This year sees the publication of a new, improved Architectural Graphic Standards. The 11th edition of the professional's mainstay appears on the 75th anniversary of the first, originally compiled by the indefatigable Charles Ramsey and Harold Sleeper. Since Ramsey and Sleeper's last edition in 1956, the book has grown with rapidly evolving technologies, and the sporadic publishing pace of its early years has kept pace with the changes.

Randy Chapple, an associate principal with Goettsch Partners, is still waiting for his copy of the 11th edition to arrive. It's obviously needed, as all three of his office's copies of earlier editions were recently checked out from the Chicago-based firm's library. Chapple refers to Architectural Graphic Standards several times a year, and while he finds the internet to be a valuable tool, he still prefers the physicality of an actual book. “It is easier for me to comprehend printed information than what I read on a screen,” he says.

Duane Sohl at Destefano+Partners is another professional who's yet to acquire the new book, but he recalls inheriting his first copy—the second edition—from his grandfather when he was 10 years old. “It's evolved from an illustrated guide to more of a desktop reference,” he notes. Which is definitely what I discovered when I cracked open the latest tome's thick covers.

Examining the book and speaking with representatives from more than a dozen offices throughout the country has revealed the skinny on the fat new book in the office. Here's a list of the top reasons to buy the book as well as the top reasons to consider a deferred purchase; a couple of charts help track the history of this industry standard reference and compare it with another perennial favorite.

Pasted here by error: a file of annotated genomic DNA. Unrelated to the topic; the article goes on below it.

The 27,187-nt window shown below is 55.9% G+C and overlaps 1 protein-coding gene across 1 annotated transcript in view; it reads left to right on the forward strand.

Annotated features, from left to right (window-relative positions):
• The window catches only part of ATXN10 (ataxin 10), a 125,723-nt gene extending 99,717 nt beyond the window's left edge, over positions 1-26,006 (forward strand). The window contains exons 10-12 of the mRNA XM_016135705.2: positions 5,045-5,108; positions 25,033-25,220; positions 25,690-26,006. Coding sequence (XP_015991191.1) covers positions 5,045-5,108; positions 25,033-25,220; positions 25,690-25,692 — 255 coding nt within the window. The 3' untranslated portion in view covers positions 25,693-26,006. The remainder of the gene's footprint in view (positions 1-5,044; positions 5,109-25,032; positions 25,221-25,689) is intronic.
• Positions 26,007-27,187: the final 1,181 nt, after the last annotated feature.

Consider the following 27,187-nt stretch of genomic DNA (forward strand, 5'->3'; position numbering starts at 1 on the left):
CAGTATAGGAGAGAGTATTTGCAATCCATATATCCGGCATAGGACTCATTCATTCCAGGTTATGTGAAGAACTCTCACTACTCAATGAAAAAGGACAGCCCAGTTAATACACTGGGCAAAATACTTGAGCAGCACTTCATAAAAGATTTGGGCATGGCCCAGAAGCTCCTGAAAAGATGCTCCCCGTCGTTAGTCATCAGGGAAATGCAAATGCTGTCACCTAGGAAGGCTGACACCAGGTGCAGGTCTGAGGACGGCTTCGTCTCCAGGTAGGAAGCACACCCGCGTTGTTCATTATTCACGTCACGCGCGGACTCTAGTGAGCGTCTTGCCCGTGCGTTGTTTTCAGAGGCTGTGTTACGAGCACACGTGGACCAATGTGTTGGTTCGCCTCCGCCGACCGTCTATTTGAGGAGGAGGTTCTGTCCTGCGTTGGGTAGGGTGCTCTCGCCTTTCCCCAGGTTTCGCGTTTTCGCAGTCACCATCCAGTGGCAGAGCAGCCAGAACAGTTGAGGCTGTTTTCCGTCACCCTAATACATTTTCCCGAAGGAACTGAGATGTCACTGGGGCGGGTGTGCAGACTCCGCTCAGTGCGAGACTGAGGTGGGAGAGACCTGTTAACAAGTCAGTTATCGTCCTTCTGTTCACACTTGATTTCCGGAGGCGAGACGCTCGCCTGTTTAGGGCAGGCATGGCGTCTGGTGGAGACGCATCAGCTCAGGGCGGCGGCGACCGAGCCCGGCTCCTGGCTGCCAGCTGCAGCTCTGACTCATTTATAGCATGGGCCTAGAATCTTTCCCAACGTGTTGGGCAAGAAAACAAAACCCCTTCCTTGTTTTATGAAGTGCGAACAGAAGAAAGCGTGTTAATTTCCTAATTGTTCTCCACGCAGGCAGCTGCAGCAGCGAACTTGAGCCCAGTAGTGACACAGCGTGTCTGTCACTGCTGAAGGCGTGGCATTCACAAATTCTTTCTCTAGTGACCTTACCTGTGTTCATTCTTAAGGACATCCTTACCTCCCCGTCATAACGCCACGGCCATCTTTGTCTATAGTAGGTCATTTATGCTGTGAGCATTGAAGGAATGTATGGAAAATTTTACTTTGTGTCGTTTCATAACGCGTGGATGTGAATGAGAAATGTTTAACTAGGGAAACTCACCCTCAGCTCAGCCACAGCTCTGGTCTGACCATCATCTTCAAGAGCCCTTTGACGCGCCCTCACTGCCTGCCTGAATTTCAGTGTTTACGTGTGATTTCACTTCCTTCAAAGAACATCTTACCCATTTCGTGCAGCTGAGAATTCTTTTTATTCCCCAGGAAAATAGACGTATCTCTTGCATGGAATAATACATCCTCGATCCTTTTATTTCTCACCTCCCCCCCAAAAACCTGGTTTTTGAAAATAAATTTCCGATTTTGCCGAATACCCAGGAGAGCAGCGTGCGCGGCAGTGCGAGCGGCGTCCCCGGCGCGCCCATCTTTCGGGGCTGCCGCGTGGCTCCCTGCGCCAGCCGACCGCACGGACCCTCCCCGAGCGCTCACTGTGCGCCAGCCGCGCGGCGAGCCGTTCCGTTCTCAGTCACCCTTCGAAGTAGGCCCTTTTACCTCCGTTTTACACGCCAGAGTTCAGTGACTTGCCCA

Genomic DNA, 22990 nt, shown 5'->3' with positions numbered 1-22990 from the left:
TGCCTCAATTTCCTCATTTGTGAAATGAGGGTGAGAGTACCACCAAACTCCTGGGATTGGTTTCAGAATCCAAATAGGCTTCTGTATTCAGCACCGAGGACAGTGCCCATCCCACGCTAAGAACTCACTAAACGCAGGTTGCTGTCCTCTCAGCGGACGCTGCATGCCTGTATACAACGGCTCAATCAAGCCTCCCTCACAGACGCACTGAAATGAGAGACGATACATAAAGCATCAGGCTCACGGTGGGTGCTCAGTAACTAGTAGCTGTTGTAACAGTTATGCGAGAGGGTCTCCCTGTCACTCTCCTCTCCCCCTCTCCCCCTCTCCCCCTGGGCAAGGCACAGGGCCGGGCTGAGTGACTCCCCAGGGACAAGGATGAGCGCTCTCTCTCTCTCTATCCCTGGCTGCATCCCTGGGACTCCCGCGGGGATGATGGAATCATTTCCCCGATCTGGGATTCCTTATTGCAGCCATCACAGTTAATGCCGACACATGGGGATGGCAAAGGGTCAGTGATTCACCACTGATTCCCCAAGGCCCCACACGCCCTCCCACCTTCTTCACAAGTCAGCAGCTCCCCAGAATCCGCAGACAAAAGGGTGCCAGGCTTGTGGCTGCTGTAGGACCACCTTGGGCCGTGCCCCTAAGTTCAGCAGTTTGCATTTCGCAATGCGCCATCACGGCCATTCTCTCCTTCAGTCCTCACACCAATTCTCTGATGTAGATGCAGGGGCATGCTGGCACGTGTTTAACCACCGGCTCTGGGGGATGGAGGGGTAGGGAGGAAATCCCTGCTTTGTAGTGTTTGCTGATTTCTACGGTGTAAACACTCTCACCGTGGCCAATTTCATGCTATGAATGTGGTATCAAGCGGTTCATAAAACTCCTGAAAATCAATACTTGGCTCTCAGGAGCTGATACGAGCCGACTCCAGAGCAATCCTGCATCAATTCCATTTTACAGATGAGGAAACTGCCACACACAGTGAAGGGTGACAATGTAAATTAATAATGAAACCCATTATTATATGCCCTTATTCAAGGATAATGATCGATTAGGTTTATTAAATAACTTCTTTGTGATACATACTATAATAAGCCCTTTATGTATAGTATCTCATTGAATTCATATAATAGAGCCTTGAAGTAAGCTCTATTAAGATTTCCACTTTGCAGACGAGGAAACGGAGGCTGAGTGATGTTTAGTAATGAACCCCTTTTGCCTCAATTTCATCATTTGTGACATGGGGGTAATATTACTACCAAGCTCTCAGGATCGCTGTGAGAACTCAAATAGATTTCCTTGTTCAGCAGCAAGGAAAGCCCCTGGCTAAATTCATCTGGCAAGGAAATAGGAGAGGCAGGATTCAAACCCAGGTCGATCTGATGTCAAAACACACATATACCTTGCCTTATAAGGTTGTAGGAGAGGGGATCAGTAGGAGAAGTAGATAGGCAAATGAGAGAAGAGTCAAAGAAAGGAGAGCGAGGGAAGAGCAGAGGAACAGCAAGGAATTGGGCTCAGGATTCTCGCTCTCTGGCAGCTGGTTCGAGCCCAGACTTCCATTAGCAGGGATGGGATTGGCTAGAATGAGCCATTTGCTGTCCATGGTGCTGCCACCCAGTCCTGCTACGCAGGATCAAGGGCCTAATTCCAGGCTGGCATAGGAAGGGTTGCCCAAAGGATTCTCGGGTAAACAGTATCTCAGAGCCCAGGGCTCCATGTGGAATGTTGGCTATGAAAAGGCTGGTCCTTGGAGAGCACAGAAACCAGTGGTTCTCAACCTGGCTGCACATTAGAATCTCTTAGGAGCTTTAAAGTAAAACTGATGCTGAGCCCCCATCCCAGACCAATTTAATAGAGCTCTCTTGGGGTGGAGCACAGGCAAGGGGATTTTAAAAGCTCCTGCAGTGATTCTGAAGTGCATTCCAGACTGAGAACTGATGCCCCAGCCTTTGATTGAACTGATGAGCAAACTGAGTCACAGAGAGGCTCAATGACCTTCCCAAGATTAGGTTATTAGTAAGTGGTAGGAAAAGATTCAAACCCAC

Reasons To Buy (Or Not Buy) The New Architectural Graphic Standards

PRO With an all-new graphic design by Bruce Mau Design, the tech geek's reference of choice now aspires to be as sexy as Rem Koolhaas' S, M, L, XL, which Mau also designed (see comparison, page 69). Mau credits the Plan of St. Gall, the famed master plan of a never-built early ninth century Swiss monastery, as inspiration for the underlying grid of squares that controls the layout of images and text (no, really).

CON Despite the tome's signiffcant heft and metal plate, it took a single fall off my desk to break the binding and severely dent the initially attractive tombstone.

CON Since it uses the new UniFormat classification system for building assembly details, you'll be as confused using the book during the early phases of design as your contractor will be reading your reorganized construction specifications. The previously essential 16-division organization by construction materials now sports some 50 sections that cherry-pick items from the old list and introduce many new areas that place specified items within particular building assemblies.

PRO & CON Ribbon markers add to the book's biblical appeal, but with only three of them, you're still likely to be pasting its pages with Post-it notes.

PRO & CON All 8,500 details are now available on CD-ROM in importable CAD formats (for an additional $375 on top of the $250 book-only cover price), but unlike the earliest edition, which featured magnificent hand-drawn images, the new graphics are often anemic in their rendering. Proper line weights are clearly a lost art.